By: Jacob Koshy
At 17, Rohim Sarkar weighs as much as the average 11-year-old. When shirtless, each of the seven pairs of bones that make up his upper ribcage is visible from five feet away. An attending doctor at the Habibpur block hospital in Malda, West Bengal feels his spleen and the verdict is clear: “VL,” he declares, followed by two other colleagues jotting the verdict and leading the boy aside for a confirmatory dipstick test, a detailed set of photographs, a skin biopsy and a recommendation that he “immediately” begin treatment.
Sarkar presented symptoms considered typical of visceral leishmaniasis (VL), or kala-azar, a disease that is endemic to a contiguous blob of districts spanning West Bengal, Bihar, Jharkhand and eastern Uttar Pradesh. Caused by the Leishmania donovani parasite, harboured by an insect called the sandfly, the Habibpur block, barely 30 km from Bangladesh, is considered particularly vulnerable to kala-azar outbreaks.
A parasitic disease
Kala-azar is a parasitic disease that is confined to humans, meaning that unlike, say, bird flu, there is no other animal that harbours the infection in Asia. Endemic to the Indian subcontinent in 119 districts in four countries (Bangladesh, Bhutan, India and Nepal), India itself accounts for half the global burden of the disease. If untreated, kala-azar can kill within two years of the onset of the ailment, though the availability of a range of drugs for almost a century has meant that less than 1 in 1,000 now succumb to the disease. According to numbers from the Union Health Ministry, 2016 was the first year that no kala-azar death was reported in India. Experts, however, note that like malaria and several other vector-borne diseases in India, the government only considers lab-confirmed and officially registered deaths and therefore, frequently underestimates both caseload and mortality.
Historically, a 20-day treatment schedule with sodium stibogluconate (SSb) injection and the spraying of the malarial insecticide dichlorodiphenyltrichloroethan (DDT) in houses and surroundings were the only weapons against the disease.
When DDT was used as part of the malaria eradication programme, very few cases of kala-azar were reported. When the use of DDT was stopped a few years later, there was an increase in the number of kala-azar cases.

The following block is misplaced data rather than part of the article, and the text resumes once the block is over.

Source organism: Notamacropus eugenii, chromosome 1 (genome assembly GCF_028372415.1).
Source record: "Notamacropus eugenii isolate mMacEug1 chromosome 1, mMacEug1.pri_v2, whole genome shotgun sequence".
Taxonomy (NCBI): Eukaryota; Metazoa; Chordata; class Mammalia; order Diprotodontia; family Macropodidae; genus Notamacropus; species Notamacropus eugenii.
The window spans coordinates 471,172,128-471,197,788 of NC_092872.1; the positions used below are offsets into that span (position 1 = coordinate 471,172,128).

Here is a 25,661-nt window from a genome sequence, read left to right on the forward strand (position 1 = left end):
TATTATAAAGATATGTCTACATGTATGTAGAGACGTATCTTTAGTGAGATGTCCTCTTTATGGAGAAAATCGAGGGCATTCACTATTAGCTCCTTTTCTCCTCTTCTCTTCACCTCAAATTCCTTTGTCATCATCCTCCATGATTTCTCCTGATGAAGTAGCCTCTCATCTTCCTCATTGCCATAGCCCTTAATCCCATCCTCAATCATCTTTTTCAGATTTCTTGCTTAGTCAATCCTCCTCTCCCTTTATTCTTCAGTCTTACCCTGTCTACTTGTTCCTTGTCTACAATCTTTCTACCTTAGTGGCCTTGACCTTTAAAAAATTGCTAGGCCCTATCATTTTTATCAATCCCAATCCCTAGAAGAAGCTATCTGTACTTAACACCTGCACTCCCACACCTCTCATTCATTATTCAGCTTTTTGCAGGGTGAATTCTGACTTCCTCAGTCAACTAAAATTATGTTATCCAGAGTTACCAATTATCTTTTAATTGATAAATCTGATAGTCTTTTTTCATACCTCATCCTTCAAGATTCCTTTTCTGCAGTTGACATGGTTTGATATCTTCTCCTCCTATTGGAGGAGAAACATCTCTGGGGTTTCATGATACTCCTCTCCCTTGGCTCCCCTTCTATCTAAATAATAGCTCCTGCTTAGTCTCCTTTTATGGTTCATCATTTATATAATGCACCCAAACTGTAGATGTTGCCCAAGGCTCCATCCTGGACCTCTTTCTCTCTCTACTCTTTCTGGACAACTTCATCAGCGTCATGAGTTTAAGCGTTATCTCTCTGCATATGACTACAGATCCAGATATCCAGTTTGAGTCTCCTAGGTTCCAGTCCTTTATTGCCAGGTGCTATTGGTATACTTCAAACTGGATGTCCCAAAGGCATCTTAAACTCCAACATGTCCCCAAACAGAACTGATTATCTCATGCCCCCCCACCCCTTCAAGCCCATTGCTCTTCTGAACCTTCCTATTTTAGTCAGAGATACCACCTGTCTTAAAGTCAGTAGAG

Over a period of time, resistance to the only drug (SSb injection) led to frequent outbreaks and fatalities and the Union Health Ministry, which had committed to eliminating kala-azar by 2010, revised it to 2015. Bangladesh, India and Nepal committed to eliminate the disease from the region, where elimination (as opposed to eradication) is defined as no more than one case per 10,000 population at the upazila level in Bangladesh, sub-district (block PHC) level in India and district level in Bhutan and Nepal.
Since 2003, India’s National Vector Borne Disease Control Programme (NVBDCP) is in charge of coordinating with endemic States to eliminate the disease. With funds from a World Bank-supported project (2008-2013), the NVBDCP now funds consultants at State and district level and Kala-azar Technical Supervisors (KTS) at the State’s blocks (or clusters of village panchayats) to conduct active surveillance. That means local village health workers (Accredited Social Health Activists or ASHAs) are entrusted with constantly visiting houses and looking for patients who may present symptoms of the disease and alert health authorities.
Several new medical advances have aided the fight against kala-azar. A rapid diagnostic test, called rK39 can — with a pinprick of blood — indicate the presence of the parasite. With SSb injection on the decline, there are now two mainline drugs, miltefosine — originally conceived as an anti-cancer drug and taken orally — and liposomal amphotericin B (LAmB), a drug that once needed to be injected at regular intervals over four weeks but now only requires a single shot. These, besides an array of genetic tests that have obviated the need for painful jabs to the spleen and liver to confirm the presence of parasites, and global and national political commitment in terms of funding research and drug dispensation, has meant that kala-azar may be on the verge of being stamped out. However the 2015 elimination target was missed and postponed to September 2017, again a deadline that won’t be met. This, in spite of the number of kala-azar patients plummeting from 36,000 in 2005 to 2,969 in 2017, according to Central government figures.
At the camp
Sarkar is one of 57 residents who’ve made it to the Habibpur hospital as part of biannual medical camps organised as part of the active surveillance process. About 160 were expected but a bus strike has thwarted attendance. West Bengal, like the other endemic States, was to have eliminated kala-azar in 2015, but is set to miss the deadline this year too despite the number of patients in the State coming down from 2,700 in 2005 to less than 50 as of this July.